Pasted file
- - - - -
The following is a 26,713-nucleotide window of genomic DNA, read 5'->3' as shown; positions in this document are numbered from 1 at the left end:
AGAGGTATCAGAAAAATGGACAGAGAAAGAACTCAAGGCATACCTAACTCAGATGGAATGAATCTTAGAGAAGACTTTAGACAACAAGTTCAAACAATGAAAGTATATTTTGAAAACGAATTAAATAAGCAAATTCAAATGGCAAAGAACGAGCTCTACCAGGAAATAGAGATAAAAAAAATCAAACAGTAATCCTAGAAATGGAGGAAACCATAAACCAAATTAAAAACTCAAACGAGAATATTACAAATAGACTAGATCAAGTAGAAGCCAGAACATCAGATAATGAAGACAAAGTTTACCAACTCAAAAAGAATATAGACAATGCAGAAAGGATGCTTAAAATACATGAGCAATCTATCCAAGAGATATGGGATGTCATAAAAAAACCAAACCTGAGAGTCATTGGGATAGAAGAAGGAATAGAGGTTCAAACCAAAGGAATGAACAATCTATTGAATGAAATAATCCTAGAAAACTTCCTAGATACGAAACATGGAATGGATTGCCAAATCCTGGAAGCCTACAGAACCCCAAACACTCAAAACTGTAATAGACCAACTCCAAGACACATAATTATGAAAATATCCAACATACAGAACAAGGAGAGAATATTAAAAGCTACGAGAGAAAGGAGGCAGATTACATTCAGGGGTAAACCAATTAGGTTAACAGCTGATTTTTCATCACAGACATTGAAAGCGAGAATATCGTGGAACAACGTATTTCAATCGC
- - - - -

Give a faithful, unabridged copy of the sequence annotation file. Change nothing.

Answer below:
The following is a 26,713-nucleotide window of genomic DNA, read 5'->3' as shown; positions in this document are numbered from 1 at the left end:
AGAGGTATCAGAAAAATGGACAGAGAAAGAACTCAAGGCATACCTAACTCAGATGGAATGAATCTTAGAGAAGACTTTAGACAACAAGTTCAAACAATGAAAGTATATTTTGAAAACGAATTAAATAAGCAAATTCAAATGGCAAAGAACGAGCTCTACCAGGAAATAGAGATAAAAAAAATCAAACAGTAATCCTAGAAATGGAGGAAACCATAAACCAAATTAAAAACTCAAACGAGAATATTACAAATAGACTAGATCAAGTAGAAGCCAGAACATCAGATAATGAAGACAAAGTTTACCAACTCAAAAAGAATATAGACAATGCAGAAAGGATGCTTAAAATACATGAGCAATCTATCCAAGAGATATGGGATGTCATAAAAAAACCAAACCTGAGAGTCATTGGGATAGAAGAAGGAATAGAGGTTCAAACCAAAGGAATGAACAATCTATTGAATGAAATAATCCTAGAAAACTTCCTAGATACGAAACATGGAATGGATTGCCAAATCCTGGAAGCCTACAGAACCCCAAACACTCAAAACTGTAATAGACCAACTCCAAGACACATAATTATGAAAATATCCAACATACAGAACAAGGAGAGAATATTAAAAGCTACGAGAGAAAGGAGGCAGATTACATTCAGGGGTAAACCAATTAGGTTAACAGCTGATTTTTCATCACAGACATTGAAAGCGAGAATATCGTGGAACAACGTATTTCAATCGC